I always enjoyed school and had  good experiences all though my schooling.  I’ll have to think about this one.  About 20 years ago we spent a semester in Scotland and put our kids in school there.  Our oldest was about 15 at the time.  Many of his peers were about to exit school after taking lower level exams.  The ones who did well went on, but some were done at that age and had to find something to do with themselves.  It did not seem to be a good system, absent something that helped those who were not going to university to gain some sort of skill.  Apprenticeships would have been good, but there was no system in place for that.  Many just ended up in dead-end jobs or on the dole.  I do think more focused training at younger ages is a good idea, and certainly some changes to education are warranted, but let’s not throw the baby out with the bathwater either.

    • #4
  5. tabula rasa Member
    tabula rasa
    @tabularasa

    Mr. Herman is too humble to push his own book, but I am not so constrained.

    The Cave and the Light is one of the handful of books that will change the way you look at the world around you.  I can think of a few others:  Tom Sowell’s A Conflict of Visions and Hadley Arkes’ First Things.  Both changed the way I saw the world.

    Arthur’s book is of the same type.  It is a thoughtful, beautifully written overview of the influences of Plato and Aristotle on Western culture (and they have influenced nearly everything). 

    It is a storehouse of marvelous insights.  So buy it, and read it slowly. It will change your life.

    [Back to our regularly scheduled programming]

    • #5
  6. user_428379 Thatcher
    user_428379
    @AlSparks

    Midget Faded Rattlesnake:
    If you haven’t yet read Paul Graham’s famous essay “Why Nerds Are Unpopular”, read it. I’m sure you will find in him a kindred spirit. The essay is spot-on about how US high schools really work (or, rather, fail to). Yeah, high school life really is like that.

     I just read Graham’s piece on your recommendation.  Thanks.  I’m a little put off on his rant against suburbs.  I didn’t live in one, but I did live in a small town that wasn’t near a bigger city (nearest bigger city was 100 miles).  Is there a difference?  If you live in a small village or town, it’s not “artificial” like a suburb is it?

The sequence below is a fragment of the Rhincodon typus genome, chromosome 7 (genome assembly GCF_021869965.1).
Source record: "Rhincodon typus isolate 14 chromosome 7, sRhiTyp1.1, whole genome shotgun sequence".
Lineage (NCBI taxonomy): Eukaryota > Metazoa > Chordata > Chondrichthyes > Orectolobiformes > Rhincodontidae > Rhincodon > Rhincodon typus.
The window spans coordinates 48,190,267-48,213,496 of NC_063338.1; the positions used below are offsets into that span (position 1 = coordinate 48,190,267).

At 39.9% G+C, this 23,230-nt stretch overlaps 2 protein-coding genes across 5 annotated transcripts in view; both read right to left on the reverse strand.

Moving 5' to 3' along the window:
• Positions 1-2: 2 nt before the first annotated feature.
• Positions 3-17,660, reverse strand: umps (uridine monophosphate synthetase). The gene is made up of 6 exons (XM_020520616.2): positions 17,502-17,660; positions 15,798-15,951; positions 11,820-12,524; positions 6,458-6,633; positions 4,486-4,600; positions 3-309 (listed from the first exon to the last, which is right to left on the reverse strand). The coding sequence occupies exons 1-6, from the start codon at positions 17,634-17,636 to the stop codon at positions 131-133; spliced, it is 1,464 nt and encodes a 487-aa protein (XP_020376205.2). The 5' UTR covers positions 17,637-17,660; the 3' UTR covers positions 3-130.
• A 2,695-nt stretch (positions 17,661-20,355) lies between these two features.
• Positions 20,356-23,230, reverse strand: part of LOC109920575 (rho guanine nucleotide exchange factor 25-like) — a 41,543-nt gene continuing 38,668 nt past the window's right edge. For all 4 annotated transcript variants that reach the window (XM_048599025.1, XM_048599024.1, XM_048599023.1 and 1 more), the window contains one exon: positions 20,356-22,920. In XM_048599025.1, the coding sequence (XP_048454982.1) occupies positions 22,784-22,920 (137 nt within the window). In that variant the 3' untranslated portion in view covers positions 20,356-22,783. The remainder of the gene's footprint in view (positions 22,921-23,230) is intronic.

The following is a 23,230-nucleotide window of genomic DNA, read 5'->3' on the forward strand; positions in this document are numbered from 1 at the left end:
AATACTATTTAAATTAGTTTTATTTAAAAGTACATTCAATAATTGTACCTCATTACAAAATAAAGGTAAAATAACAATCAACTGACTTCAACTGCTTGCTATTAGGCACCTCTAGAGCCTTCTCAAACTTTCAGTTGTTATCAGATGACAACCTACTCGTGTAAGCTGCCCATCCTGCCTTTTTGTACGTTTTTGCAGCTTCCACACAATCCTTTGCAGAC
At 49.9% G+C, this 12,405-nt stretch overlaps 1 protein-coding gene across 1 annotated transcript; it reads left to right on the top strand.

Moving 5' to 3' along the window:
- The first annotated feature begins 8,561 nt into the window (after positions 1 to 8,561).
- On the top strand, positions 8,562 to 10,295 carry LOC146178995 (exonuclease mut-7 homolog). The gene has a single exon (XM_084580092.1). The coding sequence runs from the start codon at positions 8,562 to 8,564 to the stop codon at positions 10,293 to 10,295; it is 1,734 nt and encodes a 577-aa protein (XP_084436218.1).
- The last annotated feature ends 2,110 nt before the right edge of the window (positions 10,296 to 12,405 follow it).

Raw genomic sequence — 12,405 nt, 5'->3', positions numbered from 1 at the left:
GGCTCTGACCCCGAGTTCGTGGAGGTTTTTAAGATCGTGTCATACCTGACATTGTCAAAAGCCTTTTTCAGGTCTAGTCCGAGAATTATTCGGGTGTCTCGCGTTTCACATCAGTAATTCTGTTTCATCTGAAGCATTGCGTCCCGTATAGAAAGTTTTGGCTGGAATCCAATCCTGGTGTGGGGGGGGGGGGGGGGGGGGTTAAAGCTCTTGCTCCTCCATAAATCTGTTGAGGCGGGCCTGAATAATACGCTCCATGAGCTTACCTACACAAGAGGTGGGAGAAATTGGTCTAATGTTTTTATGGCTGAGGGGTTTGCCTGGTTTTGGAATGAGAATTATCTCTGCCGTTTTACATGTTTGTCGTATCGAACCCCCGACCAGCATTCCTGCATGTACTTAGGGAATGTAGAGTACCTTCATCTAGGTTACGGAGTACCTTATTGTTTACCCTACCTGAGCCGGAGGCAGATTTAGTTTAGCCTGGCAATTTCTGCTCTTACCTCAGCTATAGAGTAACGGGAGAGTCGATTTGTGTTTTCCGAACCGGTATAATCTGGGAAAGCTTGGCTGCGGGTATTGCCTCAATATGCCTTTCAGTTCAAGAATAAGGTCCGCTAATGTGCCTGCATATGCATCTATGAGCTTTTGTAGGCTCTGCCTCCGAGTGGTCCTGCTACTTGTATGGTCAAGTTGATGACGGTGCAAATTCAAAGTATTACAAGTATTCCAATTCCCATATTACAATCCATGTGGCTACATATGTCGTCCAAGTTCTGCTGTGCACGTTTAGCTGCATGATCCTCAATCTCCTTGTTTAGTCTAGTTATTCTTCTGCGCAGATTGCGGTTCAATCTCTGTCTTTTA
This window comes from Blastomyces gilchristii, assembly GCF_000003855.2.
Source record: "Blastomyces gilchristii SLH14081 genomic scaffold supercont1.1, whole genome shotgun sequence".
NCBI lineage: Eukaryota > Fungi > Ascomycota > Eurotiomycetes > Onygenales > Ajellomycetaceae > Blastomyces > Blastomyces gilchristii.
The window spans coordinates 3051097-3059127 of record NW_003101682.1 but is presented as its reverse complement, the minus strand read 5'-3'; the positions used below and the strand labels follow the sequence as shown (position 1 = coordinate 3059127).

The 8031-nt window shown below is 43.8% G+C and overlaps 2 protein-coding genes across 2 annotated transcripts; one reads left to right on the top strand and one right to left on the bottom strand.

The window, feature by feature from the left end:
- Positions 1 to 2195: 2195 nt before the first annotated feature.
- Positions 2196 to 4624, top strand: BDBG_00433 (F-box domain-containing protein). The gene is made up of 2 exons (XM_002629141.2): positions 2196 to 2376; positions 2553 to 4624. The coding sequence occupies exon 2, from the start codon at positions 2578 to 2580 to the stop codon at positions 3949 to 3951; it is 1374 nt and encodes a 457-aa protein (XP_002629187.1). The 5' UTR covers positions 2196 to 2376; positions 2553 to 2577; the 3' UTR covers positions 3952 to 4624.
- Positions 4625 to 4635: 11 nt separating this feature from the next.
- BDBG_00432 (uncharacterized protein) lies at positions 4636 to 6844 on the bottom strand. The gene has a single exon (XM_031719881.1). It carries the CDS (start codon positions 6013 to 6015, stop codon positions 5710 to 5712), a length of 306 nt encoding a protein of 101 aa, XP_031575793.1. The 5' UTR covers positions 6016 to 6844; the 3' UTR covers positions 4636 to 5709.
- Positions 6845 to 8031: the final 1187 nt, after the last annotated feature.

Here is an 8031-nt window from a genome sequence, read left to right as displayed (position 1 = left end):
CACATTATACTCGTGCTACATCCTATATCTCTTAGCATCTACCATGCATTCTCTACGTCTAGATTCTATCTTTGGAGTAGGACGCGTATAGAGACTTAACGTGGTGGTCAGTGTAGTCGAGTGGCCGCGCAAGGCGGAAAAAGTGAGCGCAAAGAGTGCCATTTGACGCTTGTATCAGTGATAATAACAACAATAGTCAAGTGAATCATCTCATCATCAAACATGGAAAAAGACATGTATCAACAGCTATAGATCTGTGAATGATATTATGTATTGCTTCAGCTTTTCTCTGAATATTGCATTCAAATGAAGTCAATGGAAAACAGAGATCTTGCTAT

I did have some of the same problems as a teenager.  What I related to most of what I read, was how clueless I was at the time what was going on.  I didn’t think about it, it just was.  I remember how happy I was when I moved onto the “real” world and realized how different it was.  I can’t say I thrived at first, I traded in one set of problems for another, but overall it was better.

    • #6
  7. Midget Faded Rattlesnake Contributor
    Midget Faded Rattlesnake
    @Midge

    Al Sparks:

    Midget Faded Rattlesnake: If you haven’t yet read Paul Graham’s famous essay “Why Nerds Are Unpopular”, read it. I’m sure you will find in him a kindred spirit. The essay is spot-on about how US high schools really work (or, rather, fail to). Yeah, high school life really is like that.

    I just read Graham’s piece on your recommendation. Thanks. I’m a little put off on his rant against suburbs.

     I don’t agree with the part about the suburbs either, but he nails what high school is actually like.

    • #7
  8. PracticalMary Member
    PracticalMary
    @